Saline Co. Black Caucus demands more action from city leaders - WSIL-TV 3 Southern Illinois

Saline Co. Black Caucus demands more action from city leaders

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HARRISBURG -- Concerned citizens demand action from city leaders after a controversial Facebook post by the Harrisburg police chief.

“He’s a symptom of a larger issue that’s just being ignored,” said Harrisburg resident Simone Neal. “There’s more than just a Facebook comment, his behavior is part of a larger problem and it’s called systemic racism."

In October, Police Chief David Morris posted a photo of a police vehicle in Chicago on another officer's Facebook page. The caption read, "BREAKING NEWS: The Chicago Police Dept has replaced all sirens with the national anthem, to force suspects to stop running and take a knee."

At last month's city council meeting, residents spoke out about the post, calling it inappropriate. That's where Morris defended himself, saying he had no racial intent for the post, which has since been taken down.

Morris came under fire again for his recent comments made to The Southern. Residents spoke out during a city council meeting Thursday night, calling the comments “divisive.”

“Where he said that the good black people of Harrisburg supported him and that the ones that are complaining are complaining because they have relatives that have been arrested," Neal said. 

Marc Hodge, who’s a member of the newly formed Saline County Black Caucus, also spoke out. He said he’s known Morris for years and called his actions out of character and surprising.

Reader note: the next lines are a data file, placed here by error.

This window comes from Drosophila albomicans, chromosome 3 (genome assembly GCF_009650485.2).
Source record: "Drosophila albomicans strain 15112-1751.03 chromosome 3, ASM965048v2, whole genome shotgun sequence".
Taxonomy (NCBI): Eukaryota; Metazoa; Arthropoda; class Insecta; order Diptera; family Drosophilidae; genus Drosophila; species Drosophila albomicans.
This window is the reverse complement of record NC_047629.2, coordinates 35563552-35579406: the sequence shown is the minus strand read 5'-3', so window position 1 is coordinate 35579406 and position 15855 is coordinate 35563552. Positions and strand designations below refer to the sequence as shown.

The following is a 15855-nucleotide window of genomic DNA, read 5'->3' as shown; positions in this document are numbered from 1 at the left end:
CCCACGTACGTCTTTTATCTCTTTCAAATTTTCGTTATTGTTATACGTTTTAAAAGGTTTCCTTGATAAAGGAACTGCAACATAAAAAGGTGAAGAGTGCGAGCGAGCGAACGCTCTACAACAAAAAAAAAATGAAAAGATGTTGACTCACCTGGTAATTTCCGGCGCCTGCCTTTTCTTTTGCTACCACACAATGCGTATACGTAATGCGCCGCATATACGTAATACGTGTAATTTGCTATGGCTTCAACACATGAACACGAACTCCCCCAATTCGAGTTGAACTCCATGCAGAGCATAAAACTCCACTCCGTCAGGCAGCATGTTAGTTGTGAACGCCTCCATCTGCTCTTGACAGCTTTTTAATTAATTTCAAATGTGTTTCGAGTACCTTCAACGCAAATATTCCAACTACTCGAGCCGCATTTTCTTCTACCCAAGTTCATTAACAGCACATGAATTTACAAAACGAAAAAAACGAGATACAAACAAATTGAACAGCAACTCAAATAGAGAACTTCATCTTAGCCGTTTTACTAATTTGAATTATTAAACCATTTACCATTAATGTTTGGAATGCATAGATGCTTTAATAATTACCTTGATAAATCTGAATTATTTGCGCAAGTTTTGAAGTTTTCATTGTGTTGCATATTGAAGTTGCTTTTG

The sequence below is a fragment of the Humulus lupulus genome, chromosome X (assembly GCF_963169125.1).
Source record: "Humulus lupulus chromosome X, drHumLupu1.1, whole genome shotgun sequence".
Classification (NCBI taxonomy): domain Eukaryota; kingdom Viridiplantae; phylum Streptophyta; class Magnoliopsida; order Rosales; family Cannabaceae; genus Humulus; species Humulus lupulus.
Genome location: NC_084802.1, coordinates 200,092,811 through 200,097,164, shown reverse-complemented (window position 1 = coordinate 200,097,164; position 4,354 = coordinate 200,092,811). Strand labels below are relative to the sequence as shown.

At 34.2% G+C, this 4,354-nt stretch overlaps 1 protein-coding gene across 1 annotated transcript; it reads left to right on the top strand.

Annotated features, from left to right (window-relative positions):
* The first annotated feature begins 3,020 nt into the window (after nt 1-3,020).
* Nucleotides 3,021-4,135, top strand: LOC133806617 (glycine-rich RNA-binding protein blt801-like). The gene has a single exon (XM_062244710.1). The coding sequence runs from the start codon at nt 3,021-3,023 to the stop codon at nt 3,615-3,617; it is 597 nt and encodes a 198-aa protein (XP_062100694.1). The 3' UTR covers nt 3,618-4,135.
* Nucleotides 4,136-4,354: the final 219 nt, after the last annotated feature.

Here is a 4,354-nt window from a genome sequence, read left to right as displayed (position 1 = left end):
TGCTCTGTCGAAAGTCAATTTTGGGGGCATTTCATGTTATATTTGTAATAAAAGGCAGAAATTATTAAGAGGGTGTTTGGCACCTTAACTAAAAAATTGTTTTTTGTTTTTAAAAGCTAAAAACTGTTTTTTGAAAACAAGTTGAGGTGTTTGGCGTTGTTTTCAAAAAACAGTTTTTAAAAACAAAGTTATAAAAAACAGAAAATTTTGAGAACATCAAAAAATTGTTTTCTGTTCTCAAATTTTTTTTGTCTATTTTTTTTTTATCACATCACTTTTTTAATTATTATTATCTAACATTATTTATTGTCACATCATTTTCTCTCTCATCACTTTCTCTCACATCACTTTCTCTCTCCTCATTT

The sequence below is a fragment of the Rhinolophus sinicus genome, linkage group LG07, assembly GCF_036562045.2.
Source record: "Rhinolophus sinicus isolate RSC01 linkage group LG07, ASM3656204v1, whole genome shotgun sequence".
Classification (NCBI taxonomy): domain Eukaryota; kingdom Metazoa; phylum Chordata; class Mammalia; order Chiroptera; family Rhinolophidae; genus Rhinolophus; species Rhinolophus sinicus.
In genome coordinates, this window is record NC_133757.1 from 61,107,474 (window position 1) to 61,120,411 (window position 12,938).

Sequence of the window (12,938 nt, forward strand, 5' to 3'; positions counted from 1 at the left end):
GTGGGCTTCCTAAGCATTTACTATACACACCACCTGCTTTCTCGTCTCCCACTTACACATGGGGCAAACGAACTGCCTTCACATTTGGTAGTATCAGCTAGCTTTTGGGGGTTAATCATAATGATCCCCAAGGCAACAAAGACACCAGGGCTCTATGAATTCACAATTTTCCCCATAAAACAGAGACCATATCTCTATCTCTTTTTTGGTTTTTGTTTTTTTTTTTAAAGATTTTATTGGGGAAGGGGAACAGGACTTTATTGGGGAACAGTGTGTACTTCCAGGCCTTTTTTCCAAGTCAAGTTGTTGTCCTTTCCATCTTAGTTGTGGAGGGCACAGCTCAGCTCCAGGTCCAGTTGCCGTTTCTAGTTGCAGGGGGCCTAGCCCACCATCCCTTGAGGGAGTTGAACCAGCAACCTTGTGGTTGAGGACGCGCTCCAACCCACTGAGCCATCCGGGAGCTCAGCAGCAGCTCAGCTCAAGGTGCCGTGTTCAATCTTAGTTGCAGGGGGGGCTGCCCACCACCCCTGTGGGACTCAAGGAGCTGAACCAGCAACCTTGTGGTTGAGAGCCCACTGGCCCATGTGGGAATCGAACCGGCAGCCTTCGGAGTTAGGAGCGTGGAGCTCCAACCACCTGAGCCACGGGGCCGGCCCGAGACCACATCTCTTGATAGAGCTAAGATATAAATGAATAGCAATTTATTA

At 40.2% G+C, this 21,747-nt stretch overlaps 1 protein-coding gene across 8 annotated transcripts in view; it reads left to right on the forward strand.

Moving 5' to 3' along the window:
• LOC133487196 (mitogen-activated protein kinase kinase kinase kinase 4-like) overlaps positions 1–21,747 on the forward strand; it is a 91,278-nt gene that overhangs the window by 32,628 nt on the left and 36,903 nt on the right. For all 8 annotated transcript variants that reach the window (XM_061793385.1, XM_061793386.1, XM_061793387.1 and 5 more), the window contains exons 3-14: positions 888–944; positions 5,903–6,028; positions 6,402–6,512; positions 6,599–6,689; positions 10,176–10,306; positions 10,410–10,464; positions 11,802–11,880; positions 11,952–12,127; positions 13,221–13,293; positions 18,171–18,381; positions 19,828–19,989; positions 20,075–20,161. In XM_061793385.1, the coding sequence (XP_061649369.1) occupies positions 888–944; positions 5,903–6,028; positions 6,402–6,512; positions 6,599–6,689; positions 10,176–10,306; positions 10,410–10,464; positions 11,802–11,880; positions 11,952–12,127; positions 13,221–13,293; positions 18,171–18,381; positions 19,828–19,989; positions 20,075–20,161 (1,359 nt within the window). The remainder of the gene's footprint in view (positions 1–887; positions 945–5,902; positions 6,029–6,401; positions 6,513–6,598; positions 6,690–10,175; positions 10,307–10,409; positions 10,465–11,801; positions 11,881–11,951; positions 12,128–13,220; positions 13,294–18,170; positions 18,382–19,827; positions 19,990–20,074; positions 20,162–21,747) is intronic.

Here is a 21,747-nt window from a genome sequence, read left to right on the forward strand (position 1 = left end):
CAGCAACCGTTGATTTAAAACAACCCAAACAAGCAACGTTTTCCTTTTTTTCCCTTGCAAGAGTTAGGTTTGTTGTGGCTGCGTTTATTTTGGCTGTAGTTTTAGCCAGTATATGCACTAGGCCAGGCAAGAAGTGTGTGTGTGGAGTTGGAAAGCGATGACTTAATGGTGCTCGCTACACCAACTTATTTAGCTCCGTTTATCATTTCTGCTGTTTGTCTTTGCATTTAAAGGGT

“But his failure to own it, again, it just seemed like he continued to dig the hole deeper," Hodge said. 

Neal also brought up previous incidents where she said leaders failed to take action. One situation included a commissioner referring to Harrisburg citizens as the n-word. She did not say which commissioner used the word. 

Shortly after, board member Mike Weirauch admitted to using the n-word during the incident Neal brought up. He said he used it while two children were using the n-word and fighting across the street from his porch.

“That was me, I used it in anger and it was a poor choice of words, I should have not done that,” Weirauch said.

Citizens said they want to see more action from city leaders.

Harrisburg Mayor John McPeek told News 3 he plans to work with an attorney to revamp their social media policy and make it more specific. He also said he plans to work more with the community.

“Hopefully, myself and the city council can work with the black caucus group and remove any problems we have in the future," McPeek said.

Harrisburg neighbors, like Neal, plan to hold leaders accountable. 

“We all not only deserve to be heard, we deserve not to be dismissed and we deserve to see a resolution and some attempt to improve the community that we’re raising our kids in," Neal said.

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